I am a self-admitted overly aggressive jar collector, so I have the resources to make large batches to store. If you don’t have jars to freeze your broth, you might want to go get some. I like 16 and 32 oz jars, depending on how I plan to use the broth. But please please be careful when freezing your broth — leave a couple of inches of room for the liquid to expand, and maybe even leave the tops off in the freezer over night if you have enough space for that. I’ve had jars break in my freezer because I didn’t pay attention to this crucial detail, and things got messy (and I wasted some home-made broth, which made me very sad).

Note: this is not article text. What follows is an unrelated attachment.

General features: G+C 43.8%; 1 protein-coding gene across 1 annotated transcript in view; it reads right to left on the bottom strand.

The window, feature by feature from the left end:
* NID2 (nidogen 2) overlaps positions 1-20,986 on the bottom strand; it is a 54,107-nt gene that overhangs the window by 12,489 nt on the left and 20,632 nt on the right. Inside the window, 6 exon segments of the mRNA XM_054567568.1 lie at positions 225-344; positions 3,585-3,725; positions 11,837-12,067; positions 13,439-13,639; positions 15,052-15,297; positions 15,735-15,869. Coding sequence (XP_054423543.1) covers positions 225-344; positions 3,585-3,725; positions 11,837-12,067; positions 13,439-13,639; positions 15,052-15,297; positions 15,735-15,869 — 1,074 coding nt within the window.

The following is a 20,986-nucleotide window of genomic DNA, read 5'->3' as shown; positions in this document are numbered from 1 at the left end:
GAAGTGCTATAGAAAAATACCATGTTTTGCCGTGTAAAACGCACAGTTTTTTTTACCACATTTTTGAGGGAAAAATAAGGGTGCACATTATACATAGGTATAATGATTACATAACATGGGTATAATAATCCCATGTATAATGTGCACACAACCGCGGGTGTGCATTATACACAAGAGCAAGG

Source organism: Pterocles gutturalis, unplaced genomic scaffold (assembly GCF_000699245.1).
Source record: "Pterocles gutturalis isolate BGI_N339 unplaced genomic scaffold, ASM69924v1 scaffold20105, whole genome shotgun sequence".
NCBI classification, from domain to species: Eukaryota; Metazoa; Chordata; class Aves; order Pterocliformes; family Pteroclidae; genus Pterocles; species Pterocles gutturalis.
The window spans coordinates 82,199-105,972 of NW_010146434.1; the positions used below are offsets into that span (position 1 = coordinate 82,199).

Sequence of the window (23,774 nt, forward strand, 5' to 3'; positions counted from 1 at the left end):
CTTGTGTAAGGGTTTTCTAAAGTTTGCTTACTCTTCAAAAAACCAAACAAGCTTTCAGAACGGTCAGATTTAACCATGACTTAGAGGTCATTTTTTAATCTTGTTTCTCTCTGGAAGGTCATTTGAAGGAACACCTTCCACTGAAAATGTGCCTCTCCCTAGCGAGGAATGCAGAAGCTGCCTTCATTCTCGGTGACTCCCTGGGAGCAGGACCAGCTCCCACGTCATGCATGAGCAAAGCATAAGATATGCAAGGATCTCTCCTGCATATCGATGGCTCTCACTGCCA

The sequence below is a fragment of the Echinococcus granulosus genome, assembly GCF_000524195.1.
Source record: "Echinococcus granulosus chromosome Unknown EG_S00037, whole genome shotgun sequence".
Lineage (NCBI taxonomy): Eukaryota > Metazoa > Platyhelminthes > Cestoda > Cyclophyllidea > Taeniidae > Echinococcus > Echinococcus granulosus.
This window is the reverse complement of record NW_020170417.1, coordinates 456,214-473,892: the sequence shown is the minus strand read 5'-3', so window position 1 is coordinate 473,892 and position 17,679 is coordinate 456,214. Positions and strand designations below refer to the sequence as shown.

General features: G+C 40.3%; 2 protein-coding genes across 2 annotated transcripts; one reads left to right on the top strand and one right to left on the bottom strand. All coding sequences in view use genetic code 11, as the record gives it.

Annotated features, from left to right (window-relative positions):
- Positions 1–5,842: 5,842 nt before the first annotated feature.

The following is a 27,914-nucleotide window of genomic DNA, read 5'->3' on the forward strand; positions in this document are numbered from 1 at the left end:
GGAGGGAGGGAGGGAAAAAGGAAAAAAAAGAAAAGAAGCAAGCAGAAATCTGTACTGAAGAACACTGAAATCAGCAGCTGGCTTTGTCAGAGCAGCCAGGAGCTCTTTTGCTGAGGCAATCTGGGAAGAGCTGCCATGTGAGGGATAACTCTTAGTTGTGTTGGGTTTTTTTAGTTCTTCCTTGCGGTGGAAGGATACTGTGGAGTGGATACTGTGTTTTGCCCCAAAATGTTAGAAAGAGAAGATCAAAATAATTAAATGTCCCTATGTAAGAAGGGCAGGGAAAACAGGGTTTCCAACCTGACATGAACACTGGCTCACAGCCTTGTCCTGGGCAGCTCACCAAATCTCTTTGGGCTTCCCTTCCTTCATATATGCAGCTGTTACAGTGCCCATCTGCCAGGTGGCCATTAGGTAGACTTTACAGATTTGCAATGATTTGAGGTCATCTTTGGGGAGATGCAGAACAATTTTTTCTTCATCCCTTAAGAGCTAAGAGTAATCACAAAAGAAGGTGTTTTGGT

Bang for your Buck:
If you’ve ever roasted a chicken (or purchased an already roasted chicken from the grocery store) and then let it sit in the refrigerator, you may have noticed the gelatinous pools that collect in the tray. These pools of goodness represent the stuff of life. Gelatin is leached from the bones of the animal during the cooking process and provides us with:
- key amino acids that help with muscle development
- minerals for bone and joint health and proper metabolic function
- collagen, often sold as a beauty product to reduce fine lines and wrinkles and improve cell health
- all those great things I listed at the beginning of this post
The best way to ensure that your broth is going to be full of gelatin is to add a few splashes of raw apple cider vinegar or the juice of a whole lemon into the water. The acid will leach all the good stuff from the bones. When you make your own broth, it will thicken up in the fridge the way Jell-o does. Nothing you buy in the store is going to do that.